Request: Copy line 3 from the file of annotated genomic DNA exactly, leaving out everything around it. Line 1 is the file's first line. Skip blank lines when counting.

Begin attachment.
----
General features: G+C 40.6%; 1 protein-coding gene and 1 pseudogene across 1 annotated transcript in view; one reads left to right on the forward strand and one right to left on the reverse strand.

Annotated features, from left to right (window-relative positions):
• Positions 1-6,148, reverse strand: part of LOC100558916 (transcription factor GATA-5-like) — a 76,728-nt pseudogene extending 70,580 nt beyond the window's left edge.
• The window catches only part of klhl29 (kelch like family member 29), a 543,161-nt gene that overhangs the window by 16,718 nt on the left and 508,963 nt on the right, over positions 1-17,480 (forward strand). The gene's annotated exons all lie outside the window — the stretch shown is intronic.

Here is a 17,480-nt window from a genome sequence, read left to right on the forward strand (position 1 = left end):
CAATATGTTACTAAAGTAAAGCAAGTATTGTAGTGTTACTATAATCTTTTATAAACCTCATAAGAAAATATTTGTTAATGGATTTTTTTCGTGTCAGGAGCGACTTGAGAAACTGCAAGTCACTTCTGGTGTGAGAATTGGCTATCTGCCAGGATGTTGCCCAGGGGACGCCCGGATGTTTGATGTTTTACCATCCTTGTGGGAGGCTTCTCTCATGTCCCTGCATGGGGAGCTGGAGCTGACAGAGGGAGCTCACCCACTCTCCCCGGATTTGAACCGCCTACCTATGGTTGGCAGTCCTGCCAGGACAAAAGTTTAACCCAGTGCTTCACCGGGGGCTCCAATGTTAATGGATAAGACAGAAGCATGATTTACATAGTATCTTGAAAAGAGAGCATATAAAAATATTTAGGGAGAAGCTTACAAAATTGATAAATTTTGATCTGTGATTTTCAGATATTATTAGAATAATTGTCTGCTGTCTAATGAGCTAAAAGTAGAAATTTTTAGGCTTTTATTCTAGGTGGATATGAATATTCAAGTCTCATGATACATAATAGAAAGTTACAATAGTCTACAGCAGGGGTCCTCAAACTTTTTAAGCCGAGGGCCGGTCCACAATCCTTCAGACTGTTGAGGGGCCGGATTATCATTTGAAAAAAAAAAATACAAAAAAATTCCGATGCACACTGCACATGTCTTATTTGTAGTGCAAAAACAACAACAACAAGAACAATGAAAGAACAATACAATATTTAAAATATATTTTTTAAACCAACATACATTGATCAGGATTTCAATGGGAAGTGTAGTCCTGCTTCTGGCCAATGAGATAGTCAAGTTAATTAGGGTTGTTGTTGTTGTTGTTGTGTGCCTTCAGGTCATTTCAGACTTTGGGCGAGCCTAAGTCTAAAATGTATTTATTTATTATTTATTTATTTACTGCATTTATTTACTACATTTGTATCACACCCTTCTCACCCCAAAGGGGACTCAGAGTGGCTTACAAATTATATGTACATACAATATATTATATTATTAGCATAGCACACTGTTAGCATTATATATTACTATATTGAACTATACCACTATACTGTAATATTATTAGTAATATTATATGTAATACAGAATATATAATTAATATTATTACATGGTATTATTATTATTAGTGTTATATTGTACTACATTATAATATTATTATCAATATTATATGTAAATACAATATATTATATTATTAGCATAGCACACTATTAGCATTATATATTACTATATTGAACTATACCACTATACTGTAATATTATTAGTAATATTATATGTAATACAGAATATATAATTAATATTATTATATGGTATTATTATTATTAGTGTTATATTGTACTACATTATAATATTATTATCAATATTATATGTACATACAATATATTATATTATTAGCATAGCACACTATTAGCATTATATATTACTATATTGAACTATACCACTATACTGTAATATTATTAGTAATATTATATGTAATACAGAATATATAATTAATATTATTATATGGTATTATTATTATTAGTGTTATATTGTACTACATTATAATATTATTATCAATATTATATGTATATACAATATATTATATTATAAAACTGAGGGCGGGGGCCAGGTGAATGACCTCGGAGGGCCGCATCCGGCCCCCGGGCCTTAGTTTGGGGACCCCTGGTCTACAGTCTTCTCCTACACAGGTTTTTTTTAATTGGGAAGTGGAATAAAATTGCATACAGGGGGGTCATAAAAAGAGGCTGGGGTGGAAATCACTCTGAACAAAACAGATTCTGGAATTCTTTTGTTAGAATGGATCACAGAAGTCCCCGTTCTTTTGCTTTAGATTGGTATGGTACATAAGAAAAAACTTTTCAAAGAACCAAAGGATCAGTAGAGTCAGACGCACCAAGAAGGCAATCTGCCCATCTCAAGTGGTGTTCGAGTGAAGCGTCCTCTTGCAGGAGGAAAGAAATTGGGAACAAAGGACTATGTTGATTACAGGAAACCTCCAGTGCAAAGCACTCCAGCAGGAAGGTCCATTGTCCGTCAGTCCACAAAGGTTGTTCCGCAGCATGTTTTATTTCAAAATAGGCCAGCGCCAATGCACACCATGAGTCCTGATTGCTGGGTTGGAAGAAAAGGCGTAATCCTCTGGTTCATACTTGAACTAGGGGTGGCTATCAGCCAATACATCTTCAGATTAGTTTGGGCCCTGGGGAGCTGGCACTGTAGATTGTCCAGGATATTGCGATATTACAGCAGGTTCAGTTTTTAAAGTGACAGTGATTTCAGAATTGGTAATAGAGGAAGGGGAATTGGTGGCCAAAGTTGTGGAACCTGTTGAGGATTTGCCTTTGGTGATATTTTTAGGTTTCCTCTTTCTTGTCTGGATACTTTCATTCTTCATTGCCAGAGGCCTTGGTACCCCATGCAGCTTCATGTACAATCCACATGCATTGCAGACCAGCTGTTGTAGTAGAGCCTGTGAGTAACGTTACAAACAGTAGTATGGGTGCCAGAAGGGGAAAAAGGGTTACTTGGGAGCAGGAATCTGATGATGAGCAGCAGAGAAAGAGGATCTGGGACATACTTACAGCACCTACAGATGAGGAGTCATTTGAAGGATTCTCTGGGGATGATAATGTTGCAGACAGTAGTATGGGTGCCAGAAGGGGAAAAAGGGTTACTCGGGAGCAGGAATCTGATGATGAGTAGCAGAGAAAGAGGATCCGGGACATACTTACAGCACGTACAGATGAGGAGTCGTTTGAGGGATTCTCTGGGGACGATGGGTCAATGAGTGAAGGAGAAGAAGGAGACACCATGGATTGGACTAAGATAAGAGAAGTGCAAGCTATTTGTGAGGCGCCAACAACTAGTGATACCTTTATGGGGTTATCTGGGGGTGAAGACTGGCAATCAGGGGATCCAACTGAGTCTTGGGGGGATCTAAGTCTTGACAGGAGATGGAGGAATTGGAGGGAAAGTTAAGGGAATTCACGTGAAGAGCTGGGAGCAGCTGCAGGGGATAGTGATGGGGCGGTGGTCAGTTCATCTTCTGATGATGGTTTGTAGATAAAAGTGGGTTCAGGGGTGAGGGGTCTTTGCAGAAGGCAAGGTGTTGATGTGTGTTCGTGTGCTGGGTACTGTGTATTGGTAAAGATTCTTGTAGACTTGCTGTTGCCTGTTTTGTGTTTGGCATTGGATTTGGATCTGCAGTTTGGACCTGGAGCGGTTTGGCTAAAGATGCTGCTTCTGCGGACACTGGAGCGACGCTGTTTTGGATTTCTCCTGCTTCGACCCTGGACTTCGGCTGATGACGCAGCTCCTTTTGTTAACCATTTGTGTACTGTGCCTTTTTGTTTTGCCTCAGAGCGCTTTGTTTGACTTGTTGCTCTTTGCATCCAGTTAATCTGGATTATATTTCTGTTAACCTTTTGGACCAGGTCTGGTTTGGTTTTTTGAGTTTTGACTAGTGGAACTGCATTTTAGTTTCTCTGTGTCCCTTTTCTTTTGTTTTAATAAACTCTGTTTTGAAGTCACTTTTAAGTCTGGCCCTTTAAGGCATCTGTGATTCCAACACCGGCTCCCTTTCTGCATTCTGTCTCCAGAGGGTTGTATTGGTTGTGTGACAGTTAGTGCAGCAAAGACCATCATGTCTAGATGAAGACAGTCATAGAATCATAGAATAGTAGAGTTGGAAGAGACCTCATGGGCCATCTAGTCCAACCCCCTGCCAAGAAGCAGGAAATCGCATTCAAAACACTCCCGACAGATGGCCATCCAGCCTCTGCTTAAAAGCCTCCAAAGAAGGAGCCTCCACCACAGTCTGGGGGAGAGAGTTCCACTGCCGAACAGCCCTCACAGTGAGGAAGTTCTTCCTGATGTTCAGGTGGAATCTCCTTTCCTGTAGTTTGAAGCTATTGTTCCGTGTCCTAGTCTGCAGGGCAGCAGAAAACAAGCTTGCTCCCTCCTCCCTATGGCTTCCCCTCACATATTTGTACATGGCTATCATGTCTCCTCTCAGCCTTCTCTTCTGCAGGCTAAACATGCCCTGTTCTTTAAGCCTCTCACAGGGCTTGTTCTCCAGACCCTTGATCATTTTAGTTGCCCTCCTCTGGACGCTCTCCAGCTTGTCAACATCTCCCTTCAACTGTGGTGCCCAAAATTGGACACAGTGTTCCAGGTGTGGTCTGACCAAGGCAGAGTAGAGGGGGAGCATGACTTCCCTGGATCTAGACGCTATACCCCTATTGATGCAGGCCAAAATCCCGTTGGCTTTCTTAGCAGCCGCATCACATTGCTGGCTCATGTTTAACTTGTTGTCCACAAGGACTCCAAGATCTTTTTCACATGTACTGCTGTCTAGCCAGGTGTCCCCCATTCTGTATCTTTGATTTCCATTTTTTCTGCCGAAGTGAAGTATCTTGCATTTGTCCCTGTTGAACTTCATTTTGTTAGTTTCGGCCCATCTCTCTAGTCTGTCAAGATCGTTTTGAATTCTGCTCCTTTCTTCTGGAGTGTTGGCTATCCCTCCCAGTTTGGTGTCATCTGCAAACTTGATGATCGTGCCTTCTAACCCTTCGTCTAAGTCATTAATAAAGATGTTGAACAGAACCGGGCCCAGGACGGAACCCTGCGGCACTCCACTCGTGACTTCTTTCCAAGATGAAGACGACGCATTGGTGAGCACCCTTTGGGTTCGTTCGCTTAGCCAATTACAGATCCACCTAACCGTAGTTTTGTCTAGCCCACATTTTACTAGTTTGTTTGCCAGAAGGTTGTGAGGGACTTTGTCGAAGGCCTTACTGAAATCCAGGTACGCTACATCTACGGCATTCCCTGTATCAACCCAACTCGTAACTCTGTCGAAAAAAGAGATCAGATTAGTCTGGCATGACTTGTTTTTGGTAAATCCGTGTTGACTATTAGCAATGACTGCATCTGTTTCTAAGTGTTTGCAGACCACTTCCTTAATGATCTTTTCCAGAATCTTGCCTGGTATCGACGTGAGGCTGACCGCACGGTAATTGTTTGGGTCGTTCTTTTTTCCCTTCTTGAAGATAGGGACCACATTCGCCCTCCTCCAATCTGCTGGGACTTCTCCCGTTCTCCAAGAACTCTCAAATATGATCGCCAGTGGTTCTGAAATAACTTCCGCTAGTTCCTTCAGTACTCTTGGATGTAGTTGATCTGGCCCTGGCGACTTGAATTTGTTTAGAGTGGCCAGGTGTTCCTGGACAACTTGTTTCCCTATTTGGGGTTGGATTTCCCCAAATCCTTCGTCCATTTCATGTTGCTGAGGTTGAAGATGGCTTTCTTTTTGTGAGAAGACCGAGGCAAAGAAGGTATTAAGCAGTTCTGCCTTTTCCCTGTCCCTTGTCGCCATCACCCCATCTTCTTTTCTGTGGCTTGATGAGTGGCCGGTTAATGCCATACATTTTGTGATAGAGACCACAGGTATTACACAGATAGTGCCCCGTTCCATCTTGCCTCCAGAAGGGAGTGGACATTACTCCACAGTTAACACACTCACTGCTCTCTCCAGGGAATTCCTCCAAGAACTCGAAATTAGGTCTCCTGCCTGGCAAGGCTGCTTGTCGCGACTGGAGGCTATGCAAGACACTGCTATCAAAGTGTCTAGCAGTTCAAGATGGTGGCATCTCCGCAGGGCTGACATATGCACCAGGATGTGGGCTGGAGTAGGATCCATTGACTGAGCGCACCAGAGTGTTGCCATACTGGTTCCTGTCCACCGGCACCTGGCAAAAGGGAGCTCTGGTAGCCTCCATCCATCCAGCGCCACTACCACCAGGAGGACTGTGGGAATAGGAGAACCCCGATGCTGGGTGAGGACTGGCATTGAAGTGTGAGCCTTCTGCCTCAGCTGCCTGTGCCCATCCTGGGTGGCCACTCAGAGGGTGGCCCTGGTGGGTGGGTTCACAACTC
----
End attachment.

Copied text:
• Positions 1-6,148, reverse strand: part of LOC100558916 (transcription factor GATA-5-like) — a 76,728-nt pseudogene extending 70,580 nt beyond the window's left edge.